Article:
Happily, with most things, pain eventually subsides. If you break a leg or have surgery, the worst of your pain usually only lasts a few days. Healing may take much longer, but the most intense pain fades away.
The same is true of emotional pain. If you’ve lost someone because of a breakup or a death, that emotional pain is crushing. I lost the person I loved the most, and it made me want to feel nothing. The pain in my heart made everything gray and extinguished all of my desire for life.
It’s been many years now since I lost her, and while I will never be completely free of the pain, it isn’t the searing jab into my chest it used to be.
Whatever pain you’re feeling will fade in time. Some of it may stay with you forever, but it will become easier to handle.
Also Read: The End – A Poem From Rock Bottom
Sometimes our minds go down the suicidal ideation with bipolar disorder path because someone doesn’t love us the way we love them. This could be a romantic relationship or a friendship that turns out to have less depth than we expected.
There are times when, despite your best efforts, you fall head over heels for a friend, but when your feelings are finally revealed, they tell you you’re the last person in the world they would want. That sort of rejection can demolish your desire to continue living.
Those crushing feelings don’t last. In time, you learn to open your heart again. You see there’s other people who are worth your time and affection.
As you allow your heart to open to love again, those feelings that were so devastating eventually fade away to a distant memory.
I’ve had too many romantic relationships and friendships go up in flames. I wanted life to end after each one.
As time went on, those losses helped me see clearer the people in my life that truly mattered. Those revelations have helped me create lifelong friendships that add immense joy to my life.
If you’re coping with the pain of an ended relationship, hold on. Let yourself feel the pain. Eat ice cream, cry, and watch sad movies. Just don’t give up. The pain will end.
Also Read: Making One Simple Change Will Improve Your Life
Many of us who follow the social media account I started with reached out to the blogger to see if we could help. Most of us don’t know her outside of social media. I don’t even know what her name is, only her social media handle. Still, I reached out and sent her a message saying I hoped she would choose life.
I’m happy to say that her recent updates state she reconsidered things. Last I heard, she was checking herself into a psychiatric hospital to get the help she needed.
Suicide is a permanent solution to a temporary problem. The key word is temporary. The problems won’t last, and there are better solutions, as mentioned above.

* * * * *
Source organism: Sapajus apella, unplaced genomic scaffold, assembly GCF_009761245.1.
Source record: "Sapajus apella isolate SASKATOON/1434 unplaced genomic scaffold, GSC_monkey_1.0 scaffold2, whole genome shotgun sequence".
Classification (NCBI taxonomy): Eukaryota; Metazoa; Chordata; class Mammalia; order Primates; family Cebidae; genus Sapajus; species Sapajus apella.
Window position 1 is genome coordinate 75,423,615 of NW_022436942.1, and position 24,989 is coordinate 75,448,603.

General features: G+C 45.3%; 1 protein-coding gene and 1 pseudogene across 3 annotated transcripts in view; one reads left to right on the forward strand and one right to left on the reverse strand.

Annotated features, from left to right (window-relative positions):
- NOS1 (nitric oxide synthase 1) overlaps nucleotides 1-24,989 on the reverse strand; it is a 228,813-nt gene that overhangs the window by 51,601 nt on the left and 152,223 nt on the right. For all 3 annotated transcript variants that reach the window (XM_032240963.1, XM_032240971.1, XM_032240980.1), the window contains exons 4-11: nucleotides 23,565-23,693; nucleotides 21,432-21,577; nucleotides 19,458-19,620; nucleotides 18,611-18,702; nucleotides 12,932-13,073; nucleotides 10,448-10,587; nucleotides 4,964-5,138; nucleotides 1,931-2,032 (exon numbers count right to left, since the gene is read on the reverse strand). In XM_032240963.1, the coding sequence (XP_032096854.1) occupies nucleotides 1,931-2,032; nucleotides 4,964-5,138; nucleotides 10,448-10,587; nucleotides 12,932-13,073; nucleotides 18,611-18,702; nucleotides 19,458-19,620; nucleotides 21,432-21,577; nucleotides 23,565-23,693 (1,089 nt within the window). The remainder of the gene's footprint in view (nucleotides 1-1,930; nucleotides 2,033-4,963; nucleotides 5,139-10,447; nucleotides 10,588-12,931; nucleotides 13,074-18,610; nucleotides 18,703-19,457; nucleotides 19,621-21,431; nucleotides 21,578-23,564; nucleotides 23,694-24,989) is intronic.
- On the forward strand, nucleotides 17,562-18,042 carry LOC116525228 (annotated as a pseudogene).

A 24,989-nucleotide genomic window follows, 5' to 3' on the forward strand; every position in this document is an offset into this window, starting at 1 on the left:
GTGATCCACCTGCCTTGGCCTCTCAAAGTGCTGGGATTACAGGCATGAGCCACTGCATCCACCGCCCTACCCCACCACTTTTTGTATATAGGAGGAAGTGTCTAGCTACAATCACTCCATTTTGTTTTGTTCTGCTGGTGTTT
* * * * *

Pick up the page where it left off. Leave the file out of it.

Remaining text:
If you are coping with suicidal ideation with bipolar disorder, please keep fighting. Please tell someone how you feel and seek the appropriate professional help. Again, there is a list of suicide prevention resources below.
Reaching out to a mental health professional may not be an option for you, but please reach out to someone. Talk to a friend or a co-worker and tell them how awful you’re feeling. Then be willing to accept the help they offer.
It gets better
I won’t lie to you and tell you that going to a psychiatric hospital is all rainbows and butterflies. Not even close. In fact, there are many parts of seeking in-facility treatment that just plain suck.
Even so, in my case, being committed saved my life. The temporary pain and discomfort was well worth it because I’m still here today telling you about my experiences.
If I ever reach that low point again, I won’t fight being put back into the hospital. Sometimes it’s the only way to start the healing process.
Life really does get better. That’s not just a cliche. It’s hard to believe with the events of the last year, but things can and will improve. All we need to do is keep fighting.
Resources for Suicide Prevention
National Suicide Prevention Lifeline
Chat option available
Telephone: 1.833.456.4566 – Available 24/7
Text: 45645 – Available Daily 4pm-12am ET
Chat option available
Crisis Text Line – 24/7 nationwide crisis-intervention text-message hotline created in partnership with Kids Help Phone.
Text: HOME to 686868 in Canada to text with a trained Crisis Responder.
Samaritans – 24/7, toll-free crisis line, as well as local branches.
Telephone: 116 123
Campaign Against Living Miserably – It has a limited-hour phone and webchat options every day from 5 PM to midnight.
Telephone: 0800 58 58 58
List of suicide crisis lines for other lands
Please forgive me if I have not listed your country. Your life is valuable. Do an internet search for “suicide hotline” in your country to find a local number or chat option.